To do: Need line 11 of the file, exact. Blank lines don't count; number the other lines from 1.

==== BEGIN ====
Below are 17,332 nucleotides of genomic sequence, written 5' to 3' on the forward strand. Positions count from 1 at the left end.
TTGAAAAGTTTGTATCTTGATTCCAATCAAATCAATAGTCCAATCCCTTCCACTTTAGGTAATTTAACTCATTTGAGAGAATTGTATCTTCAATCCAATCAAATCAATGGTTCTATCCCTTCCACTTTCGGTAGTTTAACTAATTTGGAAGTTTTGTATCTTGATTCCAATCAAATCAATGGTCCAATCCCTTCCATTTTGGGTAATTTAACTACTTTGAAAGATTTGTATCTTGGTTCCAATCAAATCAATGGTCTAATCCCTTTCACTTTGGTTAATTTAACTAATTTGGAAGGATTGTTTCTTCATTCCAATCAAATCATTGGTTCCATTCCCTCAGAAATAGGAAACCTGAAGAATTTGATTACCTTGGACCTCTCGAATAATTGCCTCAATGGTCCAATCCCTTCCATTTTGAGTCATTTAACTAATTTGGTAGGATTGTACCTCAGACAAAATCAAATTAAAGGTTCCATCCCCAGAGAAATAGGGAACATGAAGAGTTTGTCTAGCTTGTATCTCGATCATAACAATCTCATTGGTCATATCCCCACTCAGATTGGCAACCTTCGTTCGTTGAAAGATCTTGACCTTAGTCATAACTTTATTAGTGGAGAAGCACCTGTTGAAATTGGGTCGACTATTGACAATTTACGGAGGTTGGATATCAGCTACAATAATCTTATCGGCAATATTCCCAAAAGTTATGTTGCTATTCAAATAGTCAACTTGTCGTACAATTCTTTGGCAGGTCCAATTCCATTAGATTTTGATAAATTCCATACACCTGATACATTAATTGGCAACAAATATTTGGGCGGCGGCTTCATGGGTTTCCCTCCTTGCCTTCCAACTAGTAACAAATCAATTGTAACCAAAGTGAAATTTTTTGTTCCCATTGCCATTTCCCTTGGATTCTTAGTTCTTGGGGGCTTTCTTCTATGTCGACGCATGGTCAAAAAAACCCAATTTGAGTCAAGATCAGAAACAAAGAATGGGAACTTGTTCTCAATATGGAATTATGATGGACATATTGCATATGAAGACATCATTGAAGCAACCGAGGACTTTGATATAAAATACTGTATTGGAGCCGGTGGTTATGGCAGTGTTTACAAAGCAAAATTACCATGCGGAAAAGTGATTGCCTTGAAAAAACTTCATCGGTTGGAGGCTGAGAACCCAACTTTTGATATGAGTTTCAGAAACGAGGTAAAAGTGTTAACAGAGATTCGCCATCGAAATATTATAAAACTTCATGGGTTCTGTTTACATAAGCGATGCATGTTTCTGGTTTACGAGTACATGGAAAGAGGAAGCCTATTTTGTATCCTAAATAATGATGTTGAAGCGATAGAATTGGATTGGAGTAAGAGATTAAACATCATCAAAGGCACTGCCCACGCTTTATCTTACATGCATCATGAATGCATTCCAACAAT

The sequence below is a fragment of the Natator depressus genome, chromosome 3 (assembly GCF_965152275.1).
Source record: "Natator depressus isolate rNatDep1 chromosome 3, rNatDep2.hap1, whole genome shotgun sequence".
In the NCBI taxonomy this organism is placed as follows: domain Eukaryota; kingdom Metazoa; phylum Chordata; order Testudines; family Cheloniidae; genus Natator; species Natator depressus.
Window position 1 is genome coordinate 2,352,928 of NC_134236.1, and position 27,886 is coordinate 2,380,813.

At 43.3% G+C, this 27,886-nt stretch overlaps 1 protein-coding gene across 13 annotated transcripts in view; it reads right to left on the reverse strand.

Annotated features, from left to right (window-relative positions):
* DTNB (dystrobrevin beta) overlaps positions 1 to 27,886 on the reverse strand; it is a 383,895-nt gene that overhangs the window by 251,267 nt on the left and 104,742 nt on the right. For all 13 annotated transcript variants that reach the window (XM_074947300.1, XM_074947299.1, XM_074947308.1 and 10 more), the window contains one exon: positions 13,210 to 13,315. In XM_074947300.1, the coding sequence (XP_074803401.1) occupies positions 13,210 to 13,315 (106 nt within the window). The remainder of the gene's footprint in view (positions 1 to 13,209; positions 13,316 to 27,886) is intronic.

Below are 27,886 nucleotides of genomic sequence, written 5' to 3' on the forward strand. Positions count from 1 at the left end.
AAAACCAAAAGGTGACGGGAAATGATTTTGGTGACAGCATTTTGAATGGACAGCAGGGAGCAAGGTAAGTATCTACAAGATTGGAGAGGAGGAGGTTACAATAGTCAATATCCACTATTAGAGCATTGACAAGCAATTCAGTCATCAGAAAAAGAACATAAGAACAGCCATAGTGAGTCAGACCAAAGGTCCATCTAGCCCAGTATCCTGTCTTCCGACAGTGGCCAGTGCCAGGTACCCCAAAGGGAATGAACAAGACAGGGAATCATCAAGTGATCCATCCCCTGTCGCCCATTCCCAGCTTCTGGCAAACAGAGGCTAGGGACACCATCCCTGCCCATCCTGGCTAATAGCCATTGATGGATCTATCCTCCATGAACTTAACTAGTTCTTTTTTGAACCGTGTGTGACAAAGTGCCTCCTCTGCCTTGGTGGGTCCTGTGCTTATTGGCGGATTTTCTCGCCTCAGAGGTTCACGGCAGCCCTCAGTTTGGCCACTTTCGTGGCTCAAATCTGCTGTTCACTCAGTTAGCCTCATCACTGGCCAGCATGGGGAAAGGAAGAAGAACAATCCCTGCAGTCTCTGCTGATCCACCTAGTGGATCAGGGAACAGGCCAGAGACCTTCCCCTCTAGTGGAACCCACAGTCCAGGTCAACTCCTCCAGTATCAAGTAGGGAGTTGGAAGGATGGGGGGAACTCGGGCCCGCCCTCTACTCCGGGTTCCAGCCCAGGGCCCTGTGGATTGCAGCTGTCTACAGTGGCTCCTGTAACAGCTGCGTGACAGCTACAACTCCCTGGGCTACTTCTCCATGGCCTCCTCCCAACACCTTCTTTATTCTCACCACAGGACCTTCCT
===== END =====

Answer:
AAAACCAAAAGGTGACGGGAAATGATTTTGGTGACAGCATTTTGAATGGACAGCAGGGAGCAAGGTAAGTATCTACAAGATTGGAGAGGAGGAGGTTACAATAGTCAATATCCACTATTAGAGCATTGACAAGCAATTCAGTCATCAGAAAAAGAACATAAGAACAGCCATAGTGAGTCAGACCAAAGGTCCATCTAGCCCAGTATCCTGTCTTCCGACAGTGGCCAGTGCCAGGTACCCCAAAGGGAATGAACAAGACAGGGAATCATCAAGTGATCCATCCCCTGTCGCCCATTCCCAGCTTCTGGCAAACAGAGGCTAGGGACACCATCCCTGCCCATCCTGGCTAATAGCCATTGATGGATCTATCCTCCATGAACTTAACTAGTTCTTTTTTGAACCGTGTGTGACAAAGTGCCTCCTCTGCCTTGGTGGGTCCTGTGCTTATTGGCGGATTTTCTCGCCTCAGAGGTTCACGGCAGCCCTCAGTTTGGCCACTTTCGTGGCTCAAATCTGCTGTTCACTCAGTTAGCCTCATCACTGGCCAGCATGGGGAAAGGAAGAAGAACAATCCCTGCAGTCTCTGCTGATCCACCTAGTGGATCAGGGAACAGGCCAGAGACCTTCCCCTCTAGTGGAACCCACAGTCCAGGTCAACTCCTCCAGTATCAAGTAGGGAGTTGGAAGGATGGGGGGAACTCGGGCCCGCCCTCTACTCCGGGTTCCAGCCCAGGGCCCTGTGGATTGCAGCTGTCTACAGTGGCTCCTGTAACAGCTGCGTGACAGCTACAACTCCCTGGGCTACTTCTCCATGGCCTCCTCCCAACACCTTCTTTATTCTCACCACAGGACCTTCCT